Auntie SparkNotes: Lost Love That Lingers

Auntie SparkNotes: Lost Love That Lingers

By kat_rosenfield

Hey Auntie!
I'll cut right to the chase here and skip all the fluff. This past summer my boyfriend and I broke up. It wasn't anything messy, it just didn't work out.

Well, the fact that I was leaving for college and he was going into the service played into it a lot, too. After we broke up, I never really had any crazy moments where I felt like I needed to break down eating ungodly amounts of chocolate ice cream, burn and/or shred anything that reminded me of him, have some crazy one night stand rebound, get the picture. We agreed not to talk to each other or contact each other to make it easier to move on before we tried to see if we could just be friends again (we're friends with a lot of the same people and will see each other a lot on breaks).

It seemed like a great breakup and I thought everything was handled really well. But the thing is, I can't stop thinking about him. I'm at school, meeting plenty of great guys, spending time with them, living a totally new and fantastic college life, and yet I catch myself thinking about my ex all the time. It's been FIVE months since we broke up, and I still can't get him out of my head! Is that normal?

Should I have gone through all of the typical break up rituals to make it more official? Does the fact that I still secretly wish he would call me when he's on leave mean anything? I just want to know if it's normal to still feel like this months after a "good" breakup. And if it is, how much longer till I'm totally over him? Is there anything I can do to speed up the process? I just want to enjoy my life at college without HIM running through my mind all the time! I know there are no quick fixes, but do you have any advice for me? I don't want to feel this way anymore.

Oh, sweetheart. I'm sorry. And the unfortunate fact is that even when you do everything right—and man, did you ever do everything right!—breaking up with someone you love will never, ever not suck. Because no matter how maturely you handle it, and no matter how much it's all for the best, you still have a hole in your life where he used to be. There's no way this was ever not going to hurt.

And that goes double when—and if I had to guess, I'd say this is why you're having the hardest of hard times, here—you're still in love with the guy.

Which is, of course, why "for the best" breakups tend to hurt the worst. The relationship ends, but your feelings don't. And you don't get to be righteously angry at having wasted your time, or to be relieved at having the freedom to find a better guy, or even to enjoy the petty satisfaction of calling your ex a douchebag. All you get is the comfort of knowing that you did the mature, logical thing—which, in the short term, is pretty much no comfort at all.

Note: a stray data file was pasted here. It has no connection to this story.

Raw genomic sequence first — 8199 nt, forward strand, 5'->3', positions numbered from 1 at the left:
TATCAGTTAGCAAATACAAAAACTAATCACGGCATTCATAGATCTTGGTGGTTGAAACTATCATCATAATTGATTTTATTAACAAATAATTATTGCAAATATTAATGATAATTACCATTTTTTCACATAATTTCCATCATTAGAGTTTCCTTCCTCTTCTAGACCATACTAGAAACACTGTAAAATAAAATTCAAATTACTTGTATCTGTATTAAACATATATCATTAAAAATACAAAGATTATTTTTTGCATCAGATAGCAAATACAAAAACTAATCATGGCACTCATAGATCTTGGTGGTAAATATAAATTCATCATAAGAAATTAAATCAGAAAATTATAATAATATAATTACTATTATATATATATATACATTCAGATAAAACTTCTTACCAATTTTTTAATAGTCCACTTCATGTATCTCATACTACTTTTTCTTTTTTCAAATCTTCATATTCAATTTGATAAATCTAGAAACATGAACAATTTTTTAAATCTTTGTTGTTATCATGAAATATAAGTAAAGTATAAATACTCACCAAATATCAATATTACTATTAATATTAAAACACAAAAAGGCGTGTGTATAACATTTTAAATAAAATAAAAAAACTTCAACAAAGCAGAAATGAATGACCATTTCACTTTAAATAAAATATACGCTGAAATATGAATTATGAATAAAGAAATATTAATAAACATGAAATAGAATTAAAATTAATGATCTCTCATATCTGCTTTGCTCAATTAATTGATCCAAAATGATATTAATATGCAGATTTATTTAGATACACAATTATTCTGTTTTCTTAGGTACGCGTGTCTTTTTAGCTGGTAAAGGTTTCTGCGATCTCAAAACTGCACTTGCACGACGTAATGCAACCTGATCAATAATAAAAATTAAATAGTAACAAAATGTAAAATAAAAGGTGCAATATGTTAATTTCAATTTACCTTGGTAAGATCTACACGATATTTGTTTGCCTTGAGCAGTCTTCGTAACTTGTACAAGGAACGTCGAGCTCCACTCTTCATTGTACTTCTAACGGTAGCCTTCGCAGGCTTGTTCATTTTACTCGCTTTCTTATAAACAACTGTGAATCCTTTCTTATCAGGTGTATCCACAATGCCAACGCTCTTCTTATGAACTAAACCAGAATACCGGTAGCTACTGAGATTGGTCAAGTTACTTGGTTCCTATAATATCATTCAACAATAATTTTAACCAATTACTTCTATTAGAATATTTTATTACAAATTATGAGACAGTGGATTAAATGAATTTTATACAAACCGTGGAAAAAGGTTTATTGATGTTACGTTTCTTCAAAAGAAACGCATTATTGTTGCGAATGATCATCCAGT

All of which is to say that the breakup didn't change how you feel about him; it just peeled the label off your relationship. And given that, of course you're still thinking about him all the time, wishing he'd call, and generally having a tough time moving on. So please, give yourself a break. What you're feeling is normal, natural, and understandable in the extreme. And when it comes to getting over him, here's what you'll do:

1. Keep on living your life as best you can. Join activities, try new things and meet new people, until you find something—whether it's a new hobby, an untapped skill, a great extracurricular group, or, perhaps, another guy—that, at least for a little while, makes you happy enough to drown out the sound of your broken heart. Distract yourself with exercise, artwork, naps, friends. Make sure you're sleeping enough and eating right. And while at first it'll only work for a few minutes at a time, this is how it happens: in increments. Because eventually the minutes turn to hours, and the hours to days, until you're thinking of him less, and less painfully.

2. Break the silence. As smart as it was to cut off all contact at first, now might be a good time to talk to your ex and learn how to negotiate your lives as just-friends—or at least, put the possibility of talking back on the table. Not just because you can do so in relative safety (with you at college and him in the service, you won't be able to sabotage your own healing process with an ill-judged hookup), but because at this point, it might actually help. Your current no-contact agreement no doubt made the first few weeks of the breakup easier, but now it's outlived its usefulness—and what started out as a for-your-own good radio silence to ease you both into not being together has now become a way for you to fixate that much more on his absence in your life. So for starters, try just giving yourself permission to contact him if you want to. And once you do, you might not want to; sometimes just knowing that you could reach out is enough.

The bad news: at the end of the day, the only sure salve for a broken heart is time. And when it comes to speeding up the process... well, you can't. All you can do is not hinder it, by taking care of yourself in all the important ways. So hang in there, have faith, and look forward to the day when you wake up and realize that yesterday, you didn't think of your ex at all.

Got some words of support for our letter-writer? You know what to do. And to get advice from Auntie, email her at

Topics: auntie sparknotes, relationships, breakups, ex-boyfriends, college life

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